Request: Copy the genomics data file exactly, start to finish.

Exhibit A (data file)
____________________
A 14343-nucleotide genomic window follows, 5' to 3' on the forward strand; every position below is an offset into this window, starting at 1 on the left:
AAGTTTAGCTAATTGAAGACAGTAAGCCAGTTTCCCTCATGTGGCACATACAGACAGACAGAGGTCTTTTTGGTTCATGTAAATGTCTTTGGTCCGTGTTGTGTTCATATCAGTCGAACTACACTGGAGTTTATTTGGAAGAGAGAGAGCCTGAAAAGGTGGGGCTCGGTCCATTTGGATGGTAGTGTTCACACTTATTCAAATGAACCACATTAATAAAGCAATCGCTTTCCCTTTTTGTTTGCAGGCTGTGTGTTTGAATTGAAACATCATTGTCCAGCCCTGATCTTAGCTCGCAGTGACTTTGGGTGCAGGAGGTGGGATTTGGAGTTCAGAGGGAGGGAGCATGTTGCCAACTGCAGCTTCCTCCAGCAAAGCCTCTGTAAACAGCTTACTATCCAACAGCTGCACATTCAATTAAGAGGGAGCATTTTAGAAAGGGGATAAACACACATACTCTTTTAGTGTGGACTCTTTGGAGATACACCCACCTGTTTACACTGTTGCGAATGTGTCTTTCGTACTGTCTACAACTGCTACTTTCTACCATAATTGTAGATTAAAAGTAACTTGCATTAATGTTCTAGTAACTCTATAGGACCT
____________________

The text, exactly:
A 14343-nucleotide genomic window follows, 5' to 3' on the forward strand; every position below is an offset into this window, starting at 1 on the left:
AAGTTTAGCTAATTGAAGACAGTAAGCCAGTTTCCCTCATGTGGCACATACAGACAGACAGAGGTCTTTTTGGTTCATGTAAATGTCTTTGGTCCGTGTTGTGTTCATATCAGTCGAACTACACTGGAGTTTATTTGGAAGAGAGAGAGCCTGAAAAGGTGGGGCTCGGTCCATTTGGATGGTAGTGTTCACACTTATTCAAATGAACCACATTAATAAAGCAATCGCTTTCCCTTTTTGTTTGCAGGCTGTGTGTTTGAATTGAAACATCATTGTCCAGCCCTGATCTTAGCTCGCAGTGACTTTGGGTGCAGGAGGTGGGATTTGGAGTTCAGAGGGAGGGAGCATGTTGCCAACTGCAGCTTCCTCCAGCAAAGCCTCTGTAAACAGCTTACTATCCAACAGCTGCACATTCAATTAAGAGGGAGCATTTTAGAAAGGGGATAAACACACATACTCTTTTAGTGTGGACTCTTTGGAGATACACCCACCTGTTTACACTGTTGCGAATGTGTCTTTCGTACTGTCTACAACTGCTACTTTCTACCATAATTGTAGATTAAAAGTAACTTGCATTAATGTTCTAGTAACTCTATAGGACCT